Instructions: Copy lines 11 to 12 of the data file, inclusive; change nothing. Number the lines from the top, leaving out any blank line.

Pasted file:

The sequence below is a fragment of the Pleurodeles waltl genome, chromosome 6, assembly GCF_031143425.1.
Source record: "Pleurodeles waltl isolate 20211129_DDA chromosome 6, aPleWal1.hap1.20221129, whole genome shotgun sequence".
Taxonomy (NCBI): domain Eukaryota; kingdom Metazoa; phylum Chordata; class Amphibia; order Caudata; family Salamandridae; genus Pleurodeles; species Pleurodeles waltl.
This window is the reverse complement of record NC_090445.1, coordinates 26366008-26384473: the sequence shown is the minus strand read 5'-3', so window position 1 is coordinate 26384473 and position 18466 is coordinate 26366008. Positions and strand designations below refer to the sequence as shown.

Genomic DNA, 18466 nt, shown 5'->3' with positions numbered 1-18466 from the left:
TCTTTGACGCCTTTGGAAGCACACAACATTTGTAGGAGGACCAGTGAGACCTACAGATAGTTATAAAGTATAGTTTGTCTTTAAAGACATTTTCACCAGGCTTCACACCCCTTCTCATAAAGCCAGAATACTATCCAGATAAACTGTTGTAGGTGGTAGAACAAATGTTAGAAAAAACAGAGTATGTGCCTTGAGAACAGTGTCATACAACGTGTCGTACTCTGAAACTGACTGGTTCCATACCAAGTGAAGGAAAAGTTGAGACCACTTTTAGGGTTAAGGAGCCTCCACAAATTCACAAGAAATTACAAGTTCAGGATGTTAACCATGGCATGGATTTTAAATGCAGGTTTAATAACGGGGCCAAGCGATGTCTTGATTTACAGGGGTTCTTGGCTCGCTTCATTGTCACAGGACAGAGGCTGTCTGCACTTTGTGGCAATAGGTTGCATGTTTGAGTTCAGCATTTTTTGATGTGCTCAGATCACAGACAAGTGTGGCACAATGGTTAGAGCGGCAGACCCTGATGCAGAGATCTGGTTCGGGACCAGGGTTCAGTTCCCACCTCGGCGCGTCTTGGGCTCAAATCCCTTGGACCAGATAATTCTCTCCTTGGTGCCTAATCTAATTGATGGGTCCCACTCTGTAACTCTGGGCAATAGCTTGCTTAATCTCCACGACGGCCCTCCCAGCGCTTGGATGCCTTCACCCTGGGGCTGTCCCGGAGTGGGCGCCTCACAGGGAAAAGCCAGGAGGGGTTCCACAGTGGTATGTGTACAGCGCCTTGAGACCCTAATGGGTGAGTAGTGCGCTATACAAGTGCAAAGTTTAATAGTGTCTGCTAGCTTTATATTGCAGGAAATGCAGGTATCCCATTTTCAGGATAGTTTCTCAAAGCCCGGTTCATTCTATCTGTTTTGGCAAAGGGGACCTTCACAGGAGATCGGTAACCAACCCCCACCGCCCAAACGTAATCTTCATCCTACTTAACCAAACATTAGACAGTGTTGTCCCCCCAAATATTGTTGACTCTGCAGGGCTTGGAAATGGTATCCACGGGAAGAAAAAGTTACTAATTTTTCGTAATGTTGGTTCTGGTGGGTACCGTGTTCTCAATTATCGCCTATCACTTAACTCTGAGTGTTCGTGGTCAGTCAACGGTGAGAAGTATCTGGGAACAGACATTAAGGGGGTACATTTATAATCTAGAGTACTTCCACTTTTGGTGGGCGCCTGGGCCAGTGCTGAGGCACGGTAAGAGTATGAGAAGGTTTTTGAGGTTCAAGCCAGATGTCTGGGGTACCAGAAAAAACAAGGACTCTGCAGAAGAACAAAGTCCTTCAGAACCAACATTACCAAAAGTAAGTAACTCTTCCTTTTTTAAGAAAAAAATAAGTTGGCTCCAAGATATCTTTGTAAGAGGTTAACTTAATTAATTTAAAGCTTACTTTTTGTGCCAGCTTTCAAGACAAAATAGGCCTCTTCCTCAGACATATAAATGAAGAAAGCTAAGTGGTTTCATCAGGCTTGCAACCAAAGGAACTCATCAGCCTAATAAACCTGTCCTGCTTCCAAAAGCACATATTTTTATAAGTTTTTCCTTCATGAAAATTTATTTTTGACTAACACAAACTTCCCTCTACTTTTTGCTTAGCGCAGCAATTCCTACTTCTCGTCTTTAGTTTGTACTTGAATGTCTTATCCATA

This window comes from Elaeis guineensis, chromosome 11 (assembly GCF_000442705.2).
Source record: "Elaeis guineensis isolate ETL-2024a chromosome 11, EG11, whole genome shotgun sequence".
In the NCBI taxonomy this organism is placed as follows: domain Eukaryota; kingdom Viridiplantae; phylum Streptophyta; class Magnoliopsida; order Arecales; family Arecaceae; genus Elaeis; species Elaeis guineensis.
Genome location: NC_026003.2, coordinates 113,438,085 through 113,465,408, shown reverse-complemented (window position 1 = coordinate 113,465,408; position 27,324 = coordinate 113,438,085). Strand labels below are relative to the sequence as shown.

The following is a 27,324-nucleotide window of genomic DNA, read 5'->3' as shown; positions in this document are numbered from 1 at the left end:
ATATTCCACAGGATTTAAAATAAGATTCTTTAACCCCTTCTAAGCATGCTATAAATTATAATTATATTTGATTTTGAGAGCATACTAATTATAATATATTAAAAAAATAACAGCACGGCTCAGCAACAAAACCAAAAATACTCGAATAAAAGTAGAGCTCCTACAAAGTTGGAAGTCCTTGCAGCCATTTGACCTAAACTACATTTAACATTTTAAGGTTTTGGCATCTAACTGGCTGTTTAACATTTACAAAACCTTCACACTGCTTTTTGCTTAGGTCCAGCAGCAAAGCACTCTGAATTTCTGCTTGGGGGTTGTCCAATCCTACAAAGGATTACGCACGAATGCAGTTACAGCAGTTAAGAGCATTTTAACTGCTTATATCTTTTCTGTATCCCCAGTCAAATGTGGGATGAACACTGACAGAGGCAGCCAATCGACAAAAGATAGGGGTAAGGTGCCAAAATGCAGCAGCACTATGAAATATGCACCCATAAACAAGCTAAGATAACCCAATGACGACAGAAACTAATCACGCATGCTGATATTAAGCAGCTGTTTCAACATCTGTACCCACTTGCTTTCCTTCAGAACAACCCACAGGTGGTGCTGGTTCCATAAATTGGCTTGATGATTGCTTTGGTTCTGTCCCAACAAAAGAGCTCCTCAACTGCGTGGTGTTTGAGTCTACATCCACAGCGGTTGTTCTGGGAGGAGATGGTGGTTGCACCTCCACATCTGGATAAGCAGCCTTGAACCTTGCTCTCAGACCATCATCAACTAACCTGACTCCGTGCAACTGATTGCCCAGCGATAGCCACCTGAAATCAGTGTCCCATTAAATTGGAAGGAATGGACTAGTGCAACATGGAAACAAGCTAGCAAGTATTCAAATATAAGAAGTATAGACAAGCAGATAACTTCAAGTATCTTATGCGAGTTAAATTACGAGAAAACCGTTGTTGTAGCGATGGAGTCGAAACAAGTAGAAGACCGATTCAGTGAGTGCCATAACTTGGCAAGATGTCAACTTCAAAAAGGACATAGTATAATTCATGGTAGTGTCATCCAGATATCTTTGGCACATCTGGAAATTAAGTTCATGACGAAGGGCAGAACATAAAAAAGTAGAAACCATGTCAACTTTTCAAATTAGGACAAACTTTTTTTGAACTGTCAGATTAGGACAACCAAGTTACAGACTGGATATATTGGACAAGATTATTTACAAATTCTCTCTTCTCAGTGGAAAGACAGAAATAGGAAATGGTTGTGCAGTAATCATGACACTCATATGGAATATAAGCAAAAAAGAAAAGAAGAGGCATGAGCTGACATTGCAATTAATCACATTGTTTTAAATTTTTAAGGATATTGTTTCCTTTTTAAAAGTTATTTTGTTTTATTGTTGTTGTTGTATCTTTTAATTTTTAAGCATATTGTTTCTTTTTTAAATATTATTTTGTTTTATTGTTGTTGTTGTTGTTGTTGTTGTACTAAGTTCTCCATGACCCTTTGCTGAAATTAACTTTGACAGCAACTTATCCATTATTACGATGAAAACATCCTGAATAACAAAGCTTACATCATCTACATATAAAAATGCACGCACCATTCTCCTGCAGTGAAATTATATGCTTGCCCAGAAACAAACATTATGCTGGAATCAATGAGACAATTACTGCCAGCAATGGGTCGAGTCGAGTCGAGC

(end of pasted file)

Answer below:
The following is a 27,324-nucleotide window of genomic DNA, read 5'->3' as shown; positions in this document are numbered from 1 at the left end:
ATATTCCACAGGATTTAAAATAAGATTCTTTAACCCCTTCTAAGCATGCTATAAATTATAATTATATTTGATTTTGAGAGCATACTAATTATAATATATTAAAAAAATAACAGCACGGCTCAGCAACAAAACCAAAAATACTCGAATAAAAGTAGAGCTCCTACAAAGTTGGAAGTCCTTGCAGCCATTTGACCTAAACTACATTTAACATTTTAAGGTTTTGGCATCTAACTGGCTGTTTAACATTTACAAAACCTTCACACTGCTTTTTGCTTAGGTCCAGCAGCAAAGCACTCTGAATTTCTGCTTGGGGGTTGTCCAATCCTACAAAGGATTACGCACGAATGCAGTTACAGCAGTTAAGAGCATTTTAACTGCTTATATCTTTTCTGTATCCCCAGTCAAATGTGGGATGAACACTGACAGAGGCAGCCAATCGACAAAAGATAGGGGTAAGGTGCCAAAATGCAGCAGCACTATGAAATATGCACCCATAAACAAGCTAAGATAACCCAATGACGACAGAAACTAATCACGCATGCTGATATTAAGCAGCTGTTTCAACATCTGTACCCACTTGCTTTCCTTCAGAACAACCCACAGGTGGTGCTGGTTCCATAAATTGGCTTGATGATTGCTTTGGTTCTGTCCCAACAAAAGAGCTCCTCAACTGCGTGGTGTTTGAGTCTACATCCACAGCGGTTGTTCTGGGAGGAGATGGTGGTTGCACCTCCACATCTGGATAAGCAGCCTTGAACCTTGCTCTCAGACCATCATCAACTAACCTGACTCCGTGCAACTGATTGCCCAGCGATAGCCACCTGAAATCAGTGTCCCATTAAATTGGAAGGAATGGACTAGTGCAACATGGAAACAAGCTAGCAAGTATTCAAATATAAGAAGTATAGACAAGCAGATAACTTCAAGTATCTTATGCGAGTTAAATTACGAGAAAACCGTTGTTGTAGCGATGGAGTCGAAACAAGTAGAAGACCGATTCAGTGAGTGCCATAACTTGGCAAGATGTCAACTTCAAAAAGGACATAGTATAATTCATGGTAGTGTCATCCAGATATCTTTGGCACATCTGGAAATTAAGTTCATGACGAAGGGCAGAACATAAAAAAGTAGAAACCATGTCAACTTTTCAAATTAGGACAAACTTTTTTTGAACTGTCAGATTAGGACAACCAAGTTACAGACTGGATATATTGGACAAGATTATTTACAAATTCTCTCTTCTCAGTGGAAAGACAGAAATAGGAAATGGTTGTGCAGTAATCATGACACTCATATGGAATATAAGCAAAAAAGAAAAGAAGAGGCATGAGCTGACATTGCAATTAATCACATTGTTTTAAATTTTTAAGGATATTGTTTCCTTTTTAAAAGTTATTTTGTTTTATTGTTGTTGTTGTATCTTTTAATTTTTAAGCATATTGTTTCTTTTTTAAATATTATTTTGTTTTATTGTTGTTGTTGTTGTTGTTGTTGTACTAAGTTCTCCATGACCCTTTGCTGAAATTAACTTTGACAGCAACTTATCCATTATTACGATGAAAACATCCTGAATAACAAAGCTTACATCATCTACATATAAAAATGCACGCACCATTCTCCTGCAGTGAAATTATATGCTTGCCCAGAAACAAACATTATGCTGGAATCAATGAGACAATTACTGCCAGCAATGGGTCGAGTCGAGTCGAGC